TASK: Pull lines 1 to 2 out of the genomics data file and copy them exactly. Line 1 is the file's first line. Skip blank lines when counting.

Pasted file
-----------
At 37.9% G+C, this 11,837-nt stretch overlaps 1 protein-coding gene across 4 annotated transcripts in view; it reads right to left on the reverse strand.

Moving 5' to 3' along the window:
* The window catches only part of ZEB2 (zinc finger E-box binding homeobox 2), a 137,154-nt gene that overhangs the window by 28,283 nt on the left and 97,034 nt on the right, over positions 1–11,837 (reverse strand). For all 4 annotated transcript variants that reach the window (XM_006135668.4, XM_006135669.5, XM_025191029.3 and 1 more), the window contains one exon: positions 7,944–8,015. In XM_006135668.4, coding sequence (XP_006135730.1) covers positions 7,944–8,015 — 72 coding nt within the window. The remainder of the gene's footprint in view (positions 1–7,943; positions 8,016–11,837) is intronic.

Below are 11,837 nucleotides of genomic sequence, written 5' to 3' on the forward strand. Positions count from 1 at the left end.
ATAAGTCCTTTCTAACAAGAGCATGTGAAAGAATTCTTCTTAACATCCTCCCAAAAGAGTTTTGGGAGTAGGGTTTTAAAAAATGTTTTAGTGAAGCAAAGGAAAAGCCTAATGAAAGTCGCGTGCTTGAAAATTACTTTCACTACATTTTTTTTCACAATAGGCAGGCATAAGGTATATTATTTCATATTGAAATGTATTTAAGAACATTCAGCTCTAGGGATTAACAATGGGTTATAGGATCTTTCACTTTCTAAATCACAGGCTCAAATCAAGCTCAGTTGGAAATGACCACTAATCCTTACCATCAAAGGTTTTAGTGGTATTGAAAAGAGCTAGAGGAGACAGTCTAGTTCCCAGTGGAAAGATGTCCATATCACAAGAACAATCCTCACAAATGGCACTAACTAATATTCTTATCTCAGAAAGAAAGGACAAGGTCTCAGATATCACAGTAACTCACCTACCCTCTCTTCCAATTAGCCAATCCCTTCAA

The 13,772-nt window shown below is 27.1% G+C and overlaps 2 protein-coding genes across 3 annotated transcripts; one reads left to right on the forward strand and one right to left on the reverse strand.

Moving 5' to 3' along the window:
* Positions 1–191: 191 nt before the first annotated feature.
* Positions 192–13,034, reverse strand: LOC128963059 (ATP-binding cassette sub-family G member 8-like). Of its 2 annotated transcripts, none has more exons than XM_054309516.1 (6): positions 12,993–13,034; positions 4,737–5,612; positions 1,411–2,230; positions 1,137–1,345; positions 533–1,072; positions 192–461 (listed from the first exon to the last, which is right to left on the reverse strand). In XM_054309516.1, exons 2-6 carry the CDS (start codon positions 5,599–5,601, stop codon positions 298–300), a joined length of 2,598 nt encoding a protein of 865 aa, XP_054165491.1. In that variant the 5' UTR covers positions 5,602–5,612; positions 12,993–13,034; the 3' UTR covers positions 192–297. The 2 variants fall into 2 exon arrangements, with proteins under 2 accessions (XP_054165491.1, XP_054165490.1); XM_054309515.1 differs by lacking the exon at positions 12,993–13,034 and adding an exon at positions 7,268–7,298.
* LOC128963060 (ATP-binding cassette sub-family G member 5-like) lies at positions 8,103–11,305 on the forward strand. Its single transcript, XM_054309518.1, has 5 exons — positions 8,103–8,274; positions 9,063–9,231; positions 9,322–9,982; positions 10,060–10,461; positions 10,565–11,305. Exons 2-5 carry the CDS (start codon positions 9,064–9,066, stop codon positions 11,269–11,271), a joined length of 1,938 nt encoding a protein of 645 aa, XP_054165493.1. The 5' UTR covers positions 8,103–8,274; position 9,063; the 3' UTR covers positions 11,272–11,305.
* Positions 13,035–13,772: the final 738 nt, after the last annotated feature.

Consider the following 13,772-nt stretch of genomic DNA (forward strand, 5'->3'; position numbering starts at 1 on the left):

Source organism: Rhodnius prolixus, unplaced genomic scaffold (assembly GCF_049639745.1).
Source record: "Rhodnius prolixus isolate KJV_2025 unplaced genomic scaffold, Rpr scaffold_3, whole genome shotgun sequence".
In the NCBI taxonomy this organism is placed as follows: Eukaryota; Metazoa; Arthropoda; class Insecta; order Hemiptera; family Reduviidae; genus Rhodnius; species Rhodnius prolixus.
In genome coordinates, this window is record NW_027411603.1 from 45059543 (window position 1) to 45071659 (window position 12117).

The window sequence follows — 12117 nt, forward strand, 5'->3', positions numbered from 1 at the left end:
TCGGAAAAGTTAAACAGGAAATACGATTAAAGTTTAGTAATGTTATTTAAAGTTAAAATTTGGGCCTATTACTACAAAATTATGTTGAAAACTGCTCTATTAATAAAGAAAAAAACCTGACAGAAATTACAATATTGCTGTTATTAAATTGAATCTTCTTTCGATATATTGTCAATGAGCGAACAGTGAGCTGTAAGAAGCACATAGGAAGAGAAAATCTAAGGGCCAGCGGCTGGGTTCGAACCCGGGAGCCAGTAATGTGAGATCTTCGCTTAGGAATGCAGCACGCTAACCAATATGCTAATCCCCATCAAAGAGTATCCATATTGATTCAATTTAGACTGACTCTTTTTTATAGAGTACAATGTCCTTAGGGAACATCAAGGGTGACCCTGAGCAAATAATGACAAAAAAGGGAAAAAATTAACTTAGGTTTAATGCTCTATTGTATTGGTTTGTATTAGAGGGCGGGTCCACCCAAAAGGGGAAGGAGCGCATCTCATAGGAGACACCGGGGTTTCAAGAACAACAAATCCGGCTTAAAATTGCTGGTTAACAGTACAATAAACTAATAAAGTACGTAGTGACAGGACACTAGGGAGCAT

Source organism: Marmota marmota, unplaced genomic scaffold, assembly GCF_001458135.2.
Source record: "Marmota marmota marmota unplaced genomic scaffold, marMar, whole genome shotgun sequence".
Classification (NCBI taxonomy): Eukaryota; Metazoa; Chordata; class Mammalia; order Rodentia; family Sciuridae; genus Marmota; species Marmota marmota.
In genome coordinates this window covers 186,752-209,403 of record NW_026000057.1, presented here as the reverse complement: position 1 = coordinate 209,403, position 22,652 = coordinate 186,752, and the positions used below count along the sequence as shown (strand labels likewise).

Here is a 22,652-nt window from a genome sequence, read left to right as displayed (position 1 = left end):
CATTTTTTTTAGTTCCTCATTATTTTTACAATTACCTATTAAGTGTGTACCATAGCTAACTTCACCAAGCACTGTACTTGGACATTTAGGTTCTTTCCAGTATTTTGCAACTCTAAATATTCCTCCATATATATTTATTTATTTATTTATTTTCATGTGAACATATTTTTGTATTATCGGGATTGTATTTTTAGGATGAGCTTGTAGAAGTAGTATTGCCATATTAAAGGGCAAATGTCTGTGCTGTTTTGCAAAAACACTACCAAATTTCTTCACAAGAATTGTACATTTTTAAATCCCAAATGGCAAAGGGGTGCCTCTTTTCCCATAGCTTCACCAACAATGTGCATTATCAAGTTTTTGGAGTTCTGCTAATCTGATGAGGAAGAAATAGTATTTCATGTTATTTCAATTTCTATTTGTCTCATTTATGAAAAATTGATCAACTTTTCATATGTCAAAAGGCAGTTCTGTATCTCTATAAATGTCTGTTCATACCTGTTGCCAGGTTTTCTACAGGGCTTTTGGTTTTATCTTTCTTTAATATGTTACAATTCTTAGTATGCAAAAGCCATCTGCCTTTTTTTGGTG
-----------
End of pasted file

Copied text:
At 37.9% G+C, this 11,837-nt stretch overlaps 1 protein-coding gene across 4 annotated transcripts in view; it reads right to left on the reverse strand.

Moving 5' to 3' along the window: